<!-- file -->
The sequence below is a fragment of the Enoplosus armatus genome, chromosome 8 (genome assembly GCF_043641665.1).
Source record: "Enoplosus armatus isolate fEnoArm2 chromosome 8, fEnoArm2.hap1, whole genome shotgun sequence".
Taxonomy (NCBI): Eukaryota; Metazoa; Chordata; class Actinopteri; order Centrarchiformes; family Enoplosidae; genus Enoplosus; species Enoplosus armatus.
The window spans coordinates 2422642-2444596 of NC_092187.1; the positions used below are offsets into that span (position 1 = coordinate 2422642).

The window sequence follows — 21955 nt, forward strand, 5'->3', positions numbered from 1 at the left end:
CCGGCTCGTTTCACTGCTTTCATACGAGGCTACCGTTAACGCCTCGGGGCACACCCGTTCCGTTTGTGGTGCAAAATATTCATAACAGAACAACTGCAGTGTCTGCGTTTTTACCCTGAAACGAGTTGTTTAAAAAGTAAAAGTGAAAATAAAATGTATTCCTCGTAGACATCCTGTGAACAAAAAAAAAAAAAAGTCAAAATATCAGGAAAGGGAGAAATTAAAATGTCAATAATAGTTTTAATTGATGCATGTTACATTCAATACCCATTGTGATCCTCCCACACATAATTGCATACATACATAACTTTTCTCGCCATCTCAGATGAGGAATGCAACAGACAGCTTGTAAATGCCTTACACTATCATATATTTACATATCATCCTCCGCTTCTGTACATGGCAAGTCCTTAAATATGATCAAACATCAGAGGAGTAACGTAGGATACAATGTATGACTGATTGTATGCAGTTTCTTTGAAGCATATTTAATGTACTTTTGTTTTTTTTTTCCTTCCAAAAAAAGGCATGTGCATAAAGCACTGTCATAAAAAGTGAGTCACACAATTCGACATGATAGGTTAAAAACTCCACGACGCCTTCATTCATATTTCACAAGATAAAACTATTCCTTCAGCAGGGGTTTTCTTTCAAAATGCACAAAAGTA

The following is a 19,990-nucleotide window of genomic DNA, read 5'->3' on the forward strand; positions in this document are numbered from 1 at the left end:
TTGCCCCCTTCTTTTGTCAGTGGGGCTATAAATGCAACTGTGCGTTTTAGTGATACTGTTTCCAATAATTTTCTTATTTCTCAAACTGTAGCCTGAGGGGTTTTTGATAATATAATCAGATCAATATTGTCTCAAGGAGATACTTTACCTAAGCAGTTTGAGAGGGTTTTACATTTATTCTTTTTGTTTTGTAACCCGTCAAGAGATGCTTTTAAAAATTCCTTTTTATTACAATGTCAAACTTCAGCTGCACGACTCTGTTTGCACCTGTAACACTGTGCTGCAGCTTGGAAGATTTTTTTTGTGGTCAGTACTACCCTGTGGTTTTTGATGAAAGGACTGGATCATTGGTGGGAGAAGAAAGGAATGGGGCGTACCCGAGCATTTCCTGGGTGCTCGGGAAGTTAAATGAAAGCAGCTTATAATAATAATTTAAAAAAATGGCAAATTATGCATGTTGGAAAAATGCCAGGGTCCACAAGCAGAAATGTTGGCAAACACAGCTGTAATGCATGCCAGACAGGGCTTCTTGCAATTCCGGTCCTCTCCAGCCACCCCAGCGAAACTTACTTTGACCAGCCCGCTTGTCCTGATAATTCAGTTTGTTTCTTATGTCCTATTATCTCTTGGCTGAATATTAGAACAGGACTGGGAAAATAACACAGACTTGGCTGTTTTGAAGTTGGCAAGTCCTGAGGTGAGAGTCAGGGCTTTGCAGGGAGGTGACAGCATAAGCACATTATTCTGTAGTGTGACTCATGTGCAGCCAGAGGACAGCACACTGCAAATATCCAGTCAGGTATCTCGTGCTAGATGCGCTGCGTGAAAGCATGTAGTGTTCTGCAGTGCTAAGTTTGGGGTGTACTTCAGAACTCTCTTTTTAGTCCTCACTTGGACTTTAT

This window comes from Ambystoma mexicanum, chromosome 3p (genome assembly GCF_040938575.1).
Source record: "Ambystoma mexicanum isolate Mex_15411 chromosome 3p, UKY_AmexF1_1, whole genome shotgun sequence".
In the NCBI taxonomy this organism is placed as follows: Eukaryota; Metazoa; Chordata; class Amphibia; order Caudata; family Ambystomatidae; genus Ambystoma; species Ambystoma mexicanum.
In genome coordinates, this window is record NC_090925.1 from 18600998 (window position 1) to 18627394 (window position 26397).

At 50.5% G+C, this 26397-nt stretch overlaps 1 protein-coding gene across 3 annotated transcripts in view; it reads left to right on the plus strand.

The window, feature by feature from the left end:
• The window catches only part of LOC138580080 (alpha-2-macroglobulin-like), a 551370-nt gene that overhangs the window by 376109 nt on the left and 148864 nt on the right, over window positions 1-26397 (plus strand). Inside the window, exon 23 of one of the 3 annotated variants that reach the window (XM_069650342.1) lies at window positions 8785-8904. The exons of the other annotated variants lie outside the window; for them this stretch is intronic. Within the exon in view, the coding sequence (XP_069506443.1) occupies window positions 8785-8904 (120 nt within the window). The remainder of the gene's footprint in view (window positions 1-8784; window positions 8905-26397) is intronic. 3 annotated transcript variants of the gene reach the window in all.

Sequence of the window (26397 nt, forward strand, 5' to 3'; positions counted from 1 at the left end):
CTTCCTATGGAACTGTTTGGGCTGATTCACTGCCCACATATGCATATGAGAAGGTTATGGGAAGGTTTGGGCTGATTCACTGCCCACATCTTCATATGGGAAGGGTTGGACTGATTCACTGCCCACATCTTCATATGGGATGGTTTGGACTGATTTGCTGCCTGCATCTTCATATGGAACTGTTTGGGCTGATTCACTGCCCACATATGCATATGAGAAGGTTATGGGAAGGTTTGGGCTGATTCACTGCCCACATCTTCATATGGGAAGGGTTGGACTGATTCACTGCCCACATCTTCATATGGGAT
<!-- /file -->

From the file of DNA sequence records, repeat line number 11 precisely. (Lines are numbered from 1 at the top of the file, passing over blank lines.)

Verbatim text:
In the NCBI taxonomy this organism is placed as follows: Eukaryota; Metazoa; Chordata; class Amphibia; order Caudata; family Ambystomatidae; genus Ambystoma; species Ambystoma mexicanum.